Business leaders across Britain have joined forces with the Bank of England and the Government to relaunch an initiative designed to raise living standards and give the UK economy a £130bn boost.
Sir Charlie Mayfield, the chairman of John Lewis, said there was an opportunity to help businesses do more with less by providing them with a platform to connect, share ideas, and benchmark their performance against others.
This one-stop shop for companies large and small will also provide training and services supported by government grants to raise productivity and boost growth.
Phil Smith, the chairman of technology giant Cisco Systems, said Innovate UK, the quango responsible for funding innovation projects, was working with the Bank of England’s chief economist, Andy Haldane, to create a new tool that will estimate the increase that could be achieved to a company’s bottom line if it changes aspects of its business model.
Sir Charlie, who is is helping to spearhead the “be the business” campaign through the Productivity Leaders Group, said it was time to take action.
“There’s too much talk about productivity being a puzzle. It needs to be talked about as being an opportunity and that really, really matters,” he said.
The UK has suffered a decade of lost productivity growth.
Official figures show labour productivity, as measured by output per hour, fell by 0.5pc in the first quarter of 2017.
The country’s productivity also lags behind other G7 nations such as Germany and the US.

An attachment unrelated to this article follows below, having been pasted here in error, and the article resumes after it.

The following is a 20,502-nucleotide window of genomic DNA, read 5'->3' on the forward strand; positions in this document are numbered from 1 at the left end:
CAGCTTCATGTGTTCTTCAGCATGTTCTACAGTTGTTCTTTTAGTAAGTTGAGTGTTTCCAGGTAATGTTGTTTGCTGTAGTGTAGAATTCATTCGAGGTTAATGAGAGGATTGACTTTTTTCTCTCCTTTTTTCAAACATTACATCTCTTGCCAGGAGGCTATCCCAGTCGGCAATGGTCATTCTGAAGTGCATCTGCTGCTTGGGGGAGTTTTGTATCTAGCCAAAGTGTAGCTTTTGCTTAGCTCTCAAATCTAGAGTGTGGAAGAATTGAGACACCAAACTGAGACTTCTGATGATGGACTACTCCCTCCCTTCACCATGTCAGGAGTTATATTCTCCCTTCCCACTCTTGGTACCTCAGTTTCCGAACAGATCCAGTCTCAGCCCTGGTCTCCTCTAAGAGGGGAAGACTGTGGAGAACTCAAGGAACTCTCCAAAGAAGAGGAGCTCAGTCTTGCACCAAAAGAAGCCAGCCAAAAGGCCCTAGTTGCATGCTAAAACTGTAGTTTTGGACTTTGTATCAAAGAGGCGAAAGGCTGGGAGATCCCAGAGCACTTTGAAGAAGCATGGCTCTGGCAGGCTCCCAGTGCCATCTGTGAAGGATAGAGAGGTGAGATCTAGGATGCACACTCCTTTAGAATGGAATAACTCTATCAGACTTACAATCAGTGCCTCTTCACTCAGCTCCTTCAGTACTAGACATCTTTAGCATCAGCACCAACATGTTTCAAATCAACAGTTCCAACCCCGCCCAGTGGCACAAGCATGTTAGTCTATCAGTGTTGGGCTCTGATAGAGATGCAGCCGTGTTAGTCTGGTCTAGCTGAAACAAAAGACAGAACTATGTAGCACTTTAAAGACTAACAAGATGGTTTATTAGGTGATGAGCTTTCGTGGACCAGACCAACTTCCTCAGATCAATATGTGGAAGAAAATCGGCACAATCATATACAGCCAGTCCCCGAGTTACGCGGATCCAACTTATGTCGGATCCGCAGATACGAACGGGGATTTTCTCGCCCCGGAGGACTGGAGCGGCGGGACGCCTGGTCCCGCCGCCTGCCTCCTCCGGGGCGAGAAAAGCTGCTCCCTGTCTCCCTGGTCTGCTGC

Sir Charlie urged businesses to embrace technology. “To be competitive there is no option but to embrace its full capability,” he said.
On the day of Matthew Taylor’s employment review for the Prime Minister, Sir Charlie said harnessing the benefits of technology was “a necessity to … generate higher productivity and better quality jobs”.
Leading figures backing the initiative include Sir Roger Carr, the chairman of BAE Systems, and Ian Davis, the chairman of Rolls-Royce.
Sir Roger said companies had to take more responsibility for training their staff to equip them with skills for the future.
Juergen Maier, the chief executive of Siemens, who is also backing the initiative, urged policymakers to be more positive about the role of business in the economy.
He said: “[In the UK] we actually have a negative conversation about business and wealth creators generally. To me, this initiative is about a nation getting its mojo back and send out a message that we are going to be the champions of business that drive productivity and invest in technology.
“If you get this right, others will start to invest more in skills.”